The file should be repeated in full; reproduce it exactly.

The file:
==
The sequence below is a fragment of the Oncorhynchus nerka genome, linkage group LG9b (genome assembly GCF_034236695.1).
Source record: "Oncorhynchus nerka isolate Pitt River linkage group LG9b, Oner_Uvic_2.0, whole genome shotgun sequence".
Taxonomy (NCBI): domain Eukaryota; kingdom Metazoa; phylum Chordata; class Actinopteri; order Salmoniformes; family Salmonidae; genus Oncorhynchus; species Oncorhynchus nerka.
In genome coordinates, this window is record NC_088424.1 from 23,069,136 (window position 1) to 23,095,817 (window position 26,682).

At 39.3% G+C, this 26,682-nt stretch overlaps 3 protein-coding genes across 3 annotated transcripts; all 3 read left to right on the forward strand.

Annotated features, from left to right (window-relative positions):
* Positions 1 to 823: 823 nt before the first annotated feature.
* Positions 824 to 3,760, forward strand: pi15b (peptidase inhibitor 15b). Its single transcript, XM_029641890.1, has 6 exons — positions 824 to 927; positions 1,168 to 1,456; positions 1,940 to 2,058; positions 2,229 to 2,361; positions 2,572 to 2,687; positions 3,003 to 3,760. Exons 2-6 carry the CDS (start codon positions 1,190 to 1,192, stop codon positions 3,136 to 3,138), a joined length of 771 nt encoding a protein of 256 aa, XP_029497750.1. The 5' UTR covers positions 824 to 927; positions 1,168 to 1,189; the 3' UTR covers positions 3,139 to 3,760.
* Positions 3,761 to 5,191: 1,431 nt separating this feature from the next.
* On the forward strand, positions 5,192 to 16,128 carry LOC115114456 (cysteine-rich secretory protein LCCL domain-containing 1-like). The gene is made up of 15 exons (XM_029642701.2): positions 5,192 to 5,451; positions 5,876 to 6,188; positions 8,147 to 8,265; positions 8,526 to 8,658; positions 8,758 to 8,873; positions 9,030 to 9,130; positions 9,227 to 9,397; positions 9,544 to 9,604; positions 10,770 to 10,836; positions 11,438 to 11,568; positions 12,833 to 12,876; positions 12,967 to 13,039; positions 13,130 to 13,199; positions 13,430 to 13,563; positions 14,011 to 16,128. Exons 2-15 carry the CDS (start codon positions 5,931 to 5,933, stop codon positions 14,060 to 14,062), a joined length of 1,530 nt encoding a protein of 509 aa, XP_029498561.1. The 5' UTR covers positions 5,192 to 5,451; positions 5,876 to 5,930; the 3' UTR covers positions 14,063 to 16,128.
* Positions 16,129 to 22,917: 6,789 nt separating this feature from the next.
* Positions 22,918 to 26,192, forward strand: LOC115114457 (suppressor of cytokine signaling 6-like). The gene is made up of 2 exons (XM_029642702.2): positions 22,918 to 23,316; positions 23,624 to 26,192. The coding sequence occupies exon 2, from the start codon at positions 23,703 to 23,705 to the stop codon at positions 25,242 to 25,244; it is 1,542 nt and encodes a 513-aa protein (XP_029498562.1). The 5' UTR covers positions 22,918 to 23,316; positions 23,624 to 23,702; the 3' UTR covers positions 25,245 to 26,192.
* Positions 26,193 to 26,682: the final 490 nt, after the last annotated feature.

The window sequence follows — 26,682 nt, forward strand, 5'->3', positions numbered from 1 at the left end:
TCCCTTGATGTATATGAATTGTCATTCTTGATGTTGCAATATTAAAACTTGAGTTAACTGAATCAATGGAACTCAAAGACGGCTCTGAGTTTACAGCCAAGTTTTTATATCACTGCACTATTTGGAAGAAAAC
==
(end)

The sequence below is a fragment of the Oncorhynchus nerka genome, linkage group LG9b (genome assembly GCF_034236695.1).
Source record: "Oncorhynchus nerka isolate Pitt River linkage group LG9b, Oner_Uvic_2.0, whole genome shotgun sequence".
Taxonomy (NCBI): domain Eukaryota; kingdom Metazoa; phylum Chordata; class Actinopteri; order Salmoniformes; family Salmonidae; genus Oncorhynchus; species Oncorhynchus nerka.
In genome coordinates, this window is record NC_088424.1 from 23,069,136 (window position 1) to 23,095,817 (window position 26,682).

At 39.3% G+C, this 26,682-nt stretch overlaps 3 protein-coding genes across 3 annotated transcripts; all 3 read left to right on the forward strand.

Annotated features, from left to right (window-relative positions):
* Positions 1 to 823: 823 nt before the first annotated feature.
* Positions 824 to 3,760, forward strand: pi15b (peptidase inhibitor 15b). Its single transcript, XM_029641890.1, has 6 exons — positions 824 to 927; positions 1,168 to 1,456; positions 1,940 to 2,058; positions 2,229 to 2,361; positions 2,572 to 2,687; positions 3,003 to 3,760. Exons 2-6 carry the CDS (start codon positions 1,190 to 1,192, stop codon positions 3,136 to 3,138), a joined length of 771 nt encoding a protein of 256 aa, XP_029497750.1. The 5' UTR covers positions 824 to 927; positions 1,168 to 1,189; the 3' UTR covers positions 3,139 to 3,760.
* Positions 3,761 to 5,191: 1,431 nt separating this feature from the next.
* On the forward strand, positions 5,192 to 16,128 carry LOC115114456 (cysteine-rich secretory protein LCCL domain-containing 1-like). The gene is made up of 15 exons (XM_029642701.2): positions 5,192 to 5,451; positions 5,876 to 6,188; positions 8,147 to 8,265; positions 8,526 to 8,658; positions 8,758 to 8,873; positions 9,030 to 9,130; positions 9,227 to 9,397; positions 9,544 to 9,604; positions 10,770 to 10,836; positions 11,438 to 11,568; positions 12,833 to 12,876; positions 12,967 to 13,039; positions 13,130 to 13,199; positions 13,430 to 13,563; positions 14,011 to 16,128. Exons 2-15 carry the CDS (start codon positions 5,931 to 5,933, stop codon positions 14,060 to 14,062), a joined length of 1,530 nt encoding a protein of 509 aa, XP_029498561.1. The 5' UTR covers positions 5,192 to 5,451; positions 5,876 to 5,930; the 3' UTR covers positions 14,063 to 16,128.
* Positions 16,129 to 22,917: 6,789 nt separating this feature from the next.
* Positions 22,918 to 26,192, forward strand: LOC115114457 (suppressor of cytokine signaling 6-like). The gene is made up of 2 exons (XM_029642702.2): positions 22,918 to 23,316; positions 23,624 to 26,192. The coding sequence occupies exon 2, from the start codon at positions 23,703 to 23,705 to the stop codon at positions 25,242 to 25,244; it is 1,542 nt and encodes a 513-aa protein (XP_029498562.1). The 5' UTR covers positions 22,918 to 23,316; positions 23,624 to 23,702; the 3' UTR covers positions 25,245 to 26,192.
* Positions 26,193 to 26,682: the final 490 nt, after the last annotated feature.

The window sequence follows — 26,682 nt, forward strand, 5'->3', positions numbered from 1 at the left end:
TCCCTTGATGTATATGAATTGTCATTCTTGATGTTGCAATATTAAAACTTGAGTTAACTGAATCAATGGAACTCAAAGACGGCTCTGAGTTTACAGCCAAGTTTTTATATCACTGCACTATTTGGAAGAAAAC